The sun is shining, and the birds are chirping. All I want to do is go to the fair. I can imagine the cheese curds, the laughter, the 4Hers showing off their livestock. To be around other humans? What a blessing that would be. But then I think about my friend’s father, who contracted COVID-19, and I wonder what would happen if my aging parents got sick.
You see the statistics, the news, the reports, and it all feels so far away, but get this. As of June 26, the rate at which people are getting COVID-19 is increasing across the rural US. Iowa and Wisconsin are currently Upper Midwest hotspots. Wisconsin, for example, is seeing more than a 50% increase in COVID-19 cases during the past 14 days. This is concerning given that many farmers do not have health insurance. Costs to treat COVID-19 can be expensive.
At UMASH, we reached out to our Advisory Board and other farmers for input and ideas to keep COVID 19 away from the farm and workplace.
Here are their suggestions:
- Keep everyone up-to-date by sharing information during physically distanced daily stretches, with posters, and through texts, emails, phone calls, and videos.
- Provide training for new technology, like Zoom or Microsoft Teams
- Place an “X” on the ground more than 6 feet apart so people know where to stand.
- Create on-line accounts so workers can order groceries.
- Try to do as much as possible away from the farm, like hiring, paperwork, meetings, etc.
- Create additional handwashing stations, and put them near often-used locations.
- Have everyone wear gloves.
- After each use, clean and disinfect machinery and equipment in a safe way.
- In the case you or someone gets sick, have an emergency list of community members who can help with easy, safe, and physically distanced tasks. This can include things like delivering farm products or essentials like groceries.
- Have the same people work together each day.
- For larger farms with more employees, place workers in certain areas, like a specific barn, where they will work each day.
- Stagger the time that workers start and stop so that different shifts aren’t crossing paths.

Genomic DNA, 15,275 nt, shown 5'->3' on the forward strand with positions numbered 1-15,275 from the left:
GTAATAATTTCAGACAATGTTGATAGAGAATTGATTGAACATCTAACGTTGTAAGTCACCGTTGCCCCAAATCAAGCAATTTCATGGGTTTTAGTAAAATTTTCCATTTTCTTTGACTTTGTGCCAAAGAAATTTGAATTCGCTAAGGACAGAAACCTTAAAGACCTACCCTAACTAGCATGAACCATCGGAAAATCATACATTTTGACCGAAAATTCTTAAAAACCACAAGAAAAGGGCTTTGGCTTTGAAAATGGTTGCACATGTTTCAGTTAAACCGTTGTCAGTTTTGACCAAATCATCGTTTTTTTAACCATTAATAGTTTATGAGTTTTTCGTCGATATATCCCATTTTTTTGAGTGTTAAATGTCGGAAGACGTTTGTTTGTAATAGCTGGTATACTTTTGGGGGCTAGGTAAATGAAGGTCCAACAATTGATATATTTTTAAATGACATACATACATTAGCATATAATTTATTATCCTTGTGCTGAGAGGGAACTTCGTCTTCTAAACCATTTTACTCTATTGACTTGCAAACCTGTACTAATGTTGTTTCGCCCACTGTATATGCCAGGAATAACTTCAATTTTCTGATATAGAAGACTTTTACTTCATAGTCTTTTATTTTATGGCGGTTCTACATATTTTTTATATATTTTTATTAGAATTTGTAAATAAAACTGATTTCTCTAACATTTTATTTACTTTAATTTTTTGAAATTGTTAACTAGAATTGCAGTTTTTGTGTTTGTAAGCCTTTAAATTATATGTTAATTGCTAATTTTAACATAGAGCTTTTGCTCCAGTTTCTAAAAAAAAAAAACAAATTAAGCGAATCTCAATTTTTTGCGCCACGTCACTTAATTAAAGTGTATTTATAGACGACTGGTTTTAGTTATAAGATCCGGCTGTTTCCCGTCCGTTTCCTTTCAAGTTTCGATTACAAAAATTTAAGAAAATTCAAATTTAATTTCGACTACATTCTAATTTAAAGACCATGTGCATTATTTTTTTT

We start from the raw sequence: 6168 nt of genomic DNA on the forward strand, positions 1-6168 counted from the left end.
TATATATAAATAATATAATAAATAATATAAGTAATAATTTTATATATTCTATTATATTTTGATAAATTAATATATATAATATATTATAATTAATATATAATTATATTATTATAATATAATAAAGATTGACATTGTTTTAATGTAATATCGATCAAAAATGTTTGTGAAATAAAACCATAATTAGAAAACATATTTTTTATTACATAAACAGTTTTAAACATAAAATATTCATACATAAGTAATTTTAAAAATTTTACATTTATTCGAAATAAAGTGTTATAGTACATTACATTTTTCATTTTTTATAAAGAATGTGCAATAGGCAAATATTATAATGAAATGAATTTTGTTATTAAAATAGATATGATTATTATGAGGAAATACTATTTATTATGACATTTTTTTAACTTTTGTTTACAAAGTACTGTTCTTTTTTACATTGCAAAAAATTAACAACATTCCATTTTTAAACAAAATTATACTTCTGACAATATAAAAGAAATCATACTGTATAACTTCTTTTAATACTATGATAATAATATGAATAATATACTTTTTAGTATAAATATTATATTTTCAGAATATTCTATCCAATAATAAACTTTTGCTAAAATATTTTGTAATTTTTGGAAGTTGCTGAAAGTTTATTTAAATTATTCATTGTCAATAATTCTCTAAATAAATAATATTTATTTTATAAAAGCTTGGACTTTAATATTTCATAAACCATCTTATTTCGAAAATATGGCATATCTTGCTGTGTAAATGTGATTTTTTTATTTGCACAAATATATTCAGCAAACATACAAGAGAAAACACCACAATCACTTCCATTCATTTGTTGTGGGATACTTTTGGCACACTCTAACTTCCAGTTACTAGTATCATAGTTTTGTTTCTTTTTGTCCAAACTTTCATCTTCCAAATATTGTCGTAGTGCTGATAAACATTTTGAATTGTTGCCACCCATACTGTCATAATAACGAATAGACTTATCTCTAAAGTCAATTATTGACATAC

This can also be helpful for people who don’t have good childcare options and need to work earlier or later in the day.
- Create an area for sick workers before they return home or go to the hospital. Call your local public health office to see if there are ways they can help.
- Create a separate area to screen workers. Remember that what a worker says they feel is as important as the thermometer, since not everyone with COVID-19 develops a fever.
- Have only one person or people who live together ride in a vehicle at a time.
- Have visitors and employees wear masks.
- Have extra masks on hand for workers and visitors.
- Move chairs and lunch tables so they’re farther apart.
- Wipe down frequently-used surfaces often. This includes microwaves, chairs, refrigerators, and light switches.
- When a worker gets COVID-19, wipe down walls, countertops, etc.
- Create paid COVID-19 leave, which is different from regular paid-time-off (PTO).
- Don’t share PPE, like safety glasses.
There’s a reason for the “I” in COVID. I need to do my part to prevent the spread of COVID-19, and so can you.
For More Guidance:
Visit the latest CDC/U.S. Department of Labor guidelines and our COVID-19 Infection Prevention for Agricultural Employers and Employees guide.ENGLISH SPANISH
- Farm Safety Check: COVID-19 Infection Prevention
Upper Midwest Agricultural Safety and Health Center (UMASH)
- Enfermedad del coronavirus 2019 (COVID-19)
Minnesota Department of Health
- List N: Disinfectants for Use Against SARS-CoV-2 (COVID-19)
United States Environmental Protection Agency
- COVID-19 Downloadable Materials
Pacific Northwest Agricultural Safety and Health Center (PNASH)
- COVID-19 Information for Ag Workers (July 2020)
Great Plains Center for Agricultural Health (GPCAH)
- Coronavirus Resources
High Plains Intermountain Center for Agricultural Health and Safety (HICAHS)
- Coronavirus Resources
National Milk Producers Federation
- COVID-19: Communication Materials
Pan American Health Organization
- COVID-19 Fact Sheets
Health Literacy Project
This story was published July 8, 2020.